• Bonded composites are more resistant to vibration and varying loads. This is an important feature in transport applications, for example, but also in wind turbine propellers, where resistance to shock and fatigue is critical. For example, in the case of wind turbine propellers, resistance to many millions of cycles. This is particularly important for structures that run continuously.
Turbina wiatrowa
Figure 3: Wind turbine

What do I use to bond composites?

To select the ideal adhesive for bonding composites, it is important to understand a number of factors that affect the bonding process. You need to know what is being bonded, at what temperatures the process will take place, under what conditions the whole structure will be used and what loads it will be subjected to.
If you ask anyone with even a basic knowledge of adhesive technology what the best adhesive for composites is, they will answer without hesitation: “METHACRYLATE! This is usually the case: methacrylate adhesives are ideal and very convenient.

Methacrylate (acrylic) adhesives are ideal for bonding composites to metals. They are two-part, chemically curable adhesives based on methyl methacrylate that, when cured, resemble a hard plastic with the right adhesive-specific properties. This is why they work so well for bonding composites.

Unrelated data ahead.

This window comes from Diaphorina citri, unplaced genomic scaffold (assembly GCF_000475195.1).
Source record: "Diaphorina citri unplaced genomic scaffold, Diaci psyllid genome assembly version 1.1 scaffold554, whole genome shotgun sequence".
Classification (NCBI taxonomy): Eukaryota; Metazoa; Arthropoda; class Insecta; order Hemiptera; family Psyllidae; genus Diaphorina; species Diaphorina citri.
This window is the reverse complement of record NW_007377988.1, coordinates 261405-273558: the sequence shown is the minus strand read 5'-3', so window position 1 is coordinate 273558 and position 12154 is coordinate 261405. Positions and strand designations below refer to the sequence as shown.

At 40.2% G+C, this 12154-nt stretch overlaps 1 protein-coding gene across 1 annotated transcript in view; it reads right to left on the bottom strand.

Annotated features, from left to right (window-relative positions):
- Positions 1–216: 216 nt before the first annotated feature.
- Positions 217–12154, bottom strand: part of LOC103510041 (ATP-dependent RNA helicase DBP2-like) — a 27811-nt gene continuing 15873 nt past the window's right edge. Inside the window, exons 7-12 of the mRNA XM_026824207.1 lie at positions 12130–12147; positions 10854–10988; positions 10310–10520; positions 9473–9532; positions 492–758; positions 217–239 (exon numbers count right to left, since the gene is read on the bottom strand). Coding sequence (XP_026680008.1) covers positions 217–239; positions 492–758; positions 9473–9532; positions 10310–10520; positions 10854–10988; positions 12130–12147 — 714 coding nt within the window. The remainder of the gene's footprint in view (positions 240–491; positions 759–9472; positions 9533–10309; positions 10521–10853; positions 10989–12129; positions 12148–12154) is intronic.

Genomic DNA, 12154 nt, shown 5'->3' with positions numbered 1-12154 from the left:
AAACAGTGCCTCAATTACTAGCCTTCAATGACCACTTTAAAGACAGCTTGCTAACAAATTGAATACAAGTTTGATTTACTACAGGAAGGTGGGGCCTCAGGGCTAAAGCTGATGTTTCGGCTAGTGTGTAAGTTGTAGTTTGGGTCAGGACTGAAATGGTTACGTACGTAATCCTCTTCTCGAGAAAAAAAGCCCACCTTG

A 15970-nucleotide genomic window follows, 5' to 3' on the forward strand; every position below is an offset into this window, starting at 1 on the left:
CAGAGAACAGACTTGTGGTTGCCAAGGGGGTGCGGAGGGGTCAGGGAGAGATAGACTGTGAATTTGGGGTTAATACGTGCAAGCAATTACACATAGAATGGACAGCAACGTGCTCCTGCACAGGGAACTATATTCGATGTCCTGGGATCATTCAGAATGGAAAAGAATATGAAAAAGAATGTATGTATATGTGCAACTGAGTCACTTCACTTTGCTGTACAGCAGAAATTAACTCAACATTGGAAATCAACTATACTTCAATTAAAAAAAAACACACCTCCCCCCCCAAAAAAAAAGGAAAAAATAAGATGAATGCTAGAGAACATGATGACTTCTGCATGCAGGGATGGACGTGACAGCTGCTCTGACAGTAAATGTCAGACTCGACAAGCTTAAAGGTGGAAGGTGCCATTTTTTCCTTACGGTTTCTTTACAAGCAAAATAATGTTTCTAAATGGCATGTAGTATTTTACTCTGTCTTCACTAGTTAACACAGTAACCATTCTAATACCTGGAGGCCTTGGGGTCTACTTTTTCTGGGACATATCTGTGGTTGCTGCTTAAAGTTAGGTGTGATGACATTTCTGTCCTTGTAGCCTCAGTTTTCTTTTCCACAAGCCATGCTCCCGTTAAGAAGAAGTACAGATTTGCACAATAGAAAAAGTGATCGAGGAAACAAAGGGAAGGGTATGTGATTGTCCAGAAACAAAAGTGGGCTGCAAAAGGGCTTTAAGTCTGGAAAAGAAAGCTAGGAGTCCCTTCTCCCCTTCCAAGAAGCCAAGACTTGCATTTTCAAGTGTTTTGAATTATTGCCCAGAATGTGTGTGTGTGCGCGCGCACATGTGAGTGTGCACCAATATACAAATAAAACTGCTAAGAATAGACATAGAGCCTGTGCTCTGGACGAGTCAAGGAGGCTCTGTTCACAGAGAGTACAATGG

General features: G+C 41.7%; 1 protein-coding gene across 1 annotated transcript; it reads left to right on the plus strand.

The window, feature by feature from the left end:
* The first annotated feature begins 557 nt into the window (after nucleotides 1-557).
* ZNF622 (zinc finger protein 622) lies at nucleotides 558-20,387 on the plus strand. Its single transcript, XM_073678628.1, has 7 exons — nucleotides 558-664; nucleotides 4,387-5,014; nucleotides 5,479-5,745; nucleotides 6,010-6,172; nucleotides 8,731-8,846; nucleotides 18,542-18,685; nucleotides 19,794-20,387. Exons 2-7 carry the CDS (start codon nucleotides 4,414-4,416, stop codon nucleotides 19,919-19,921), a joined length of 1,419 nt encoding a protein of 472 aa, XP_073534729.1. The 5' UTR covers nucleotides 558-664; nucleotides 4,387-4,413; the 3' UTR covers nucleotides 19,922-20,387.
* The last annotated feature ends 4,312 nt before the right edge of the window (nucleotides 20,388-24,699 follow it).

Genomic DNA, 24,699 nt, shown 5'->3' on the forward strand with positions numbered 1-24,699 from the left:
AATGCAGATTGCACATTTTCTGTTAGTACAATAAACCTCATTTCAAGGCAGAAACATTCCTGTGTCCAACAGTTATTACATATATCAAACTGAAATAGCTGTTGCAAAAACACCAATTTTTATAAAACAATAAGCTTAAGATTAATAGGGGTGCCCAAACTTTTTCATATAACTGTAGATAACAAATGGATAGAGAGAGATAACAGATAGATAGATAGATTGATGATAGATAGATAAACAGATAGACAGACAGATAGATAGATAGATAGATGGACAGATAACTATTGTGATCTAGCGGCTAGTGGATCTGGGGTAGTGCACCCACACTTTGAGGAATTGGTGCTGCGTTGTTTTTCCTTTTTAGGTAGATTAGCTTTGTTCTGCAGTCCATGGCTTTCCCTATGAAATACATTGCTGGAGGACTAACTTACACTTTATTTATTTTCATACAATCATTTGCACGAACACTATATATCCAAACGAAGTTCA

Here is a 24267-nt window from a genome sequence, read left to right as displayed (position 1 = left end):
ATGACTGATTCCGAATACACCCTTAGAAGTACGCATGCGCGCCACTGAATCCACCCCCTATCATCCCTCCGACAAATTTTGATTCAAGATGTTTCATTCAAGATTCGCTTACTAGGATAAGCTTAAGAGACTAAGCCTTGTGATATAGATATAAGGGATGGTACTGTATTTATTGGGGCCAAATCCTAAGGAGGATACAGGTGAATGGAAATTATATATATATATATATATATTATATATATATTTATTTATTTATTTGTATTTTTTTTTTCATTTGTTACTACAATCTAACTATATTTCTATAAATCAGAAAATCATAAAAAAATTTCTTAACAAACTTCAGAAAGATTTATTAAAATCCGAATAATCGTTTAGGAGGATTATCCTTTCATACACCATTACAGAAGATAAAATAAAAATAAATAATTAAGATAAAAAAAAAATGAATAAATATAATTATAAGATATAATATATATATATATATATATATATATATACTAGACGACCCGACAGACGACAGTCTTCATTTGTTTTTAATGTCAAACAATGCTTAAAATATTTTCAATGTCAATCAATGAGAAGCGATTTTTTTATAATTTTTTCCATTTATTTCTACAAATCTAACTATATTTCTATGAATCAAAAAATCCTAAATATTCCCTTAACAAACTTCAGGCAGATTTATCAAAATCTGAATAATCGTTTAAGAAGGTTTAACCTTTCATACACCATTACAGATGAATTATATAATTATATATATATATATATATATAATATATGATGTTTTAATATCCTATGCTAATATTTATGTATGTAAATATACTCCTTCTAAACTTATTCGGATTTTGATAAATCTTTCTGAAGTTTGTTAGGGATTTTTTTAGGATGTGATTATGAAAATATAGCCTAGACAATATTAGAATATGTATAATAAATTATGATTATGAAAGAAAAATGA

Methacrylates do not require any surface preparation, degreasing or priming prior to bonding. Methacrylates dissolve gelcoats and polyester resins very well without damaging the bonded surfaces. Bonded joints are also resistant to temperatures up to 120°C, water, petrol and various types of oil. Bonded joints in composite materials are airtight and isolate the bonded materials (phases) from each other. In addition, the adhesive layer dampens vibrations and noise and, if it is thick enough, bridges the differences in the coefficients of thermal expansion of the materials to be bonded.

One of the most important properties of bonded joints when bonding composites is elongation. Details are given in Figure 1. It should be noted that these are indicative values and there are no clear examples. If you want to use an adhesive that has a high elongation, you need to look at the detailed technical data sheet where the data – preceded by many tests – are given. For example, the elongation of Monolith 342-1 – an adhesive that is very good for bonding composites – varies between 100% and 125%.


Odporność na rozciąganie
Graph 1. Tensile strength and elongation of different types of adhesives

Advantages of methacrylate adhesives:

  • They require no preparation of the bonded surface – no degreasing, priming or roughening is required.
  • They have strong solvent properties for most polyester resins and gelcoats.
  • They will not damage the parts being bonded.
  • They have short cure times.
  • They are highly resistant to temperatures up to 120 oC, water, petrol and oils.
Klejone złącze
Figure 4: Joint made with methacrylate adhesive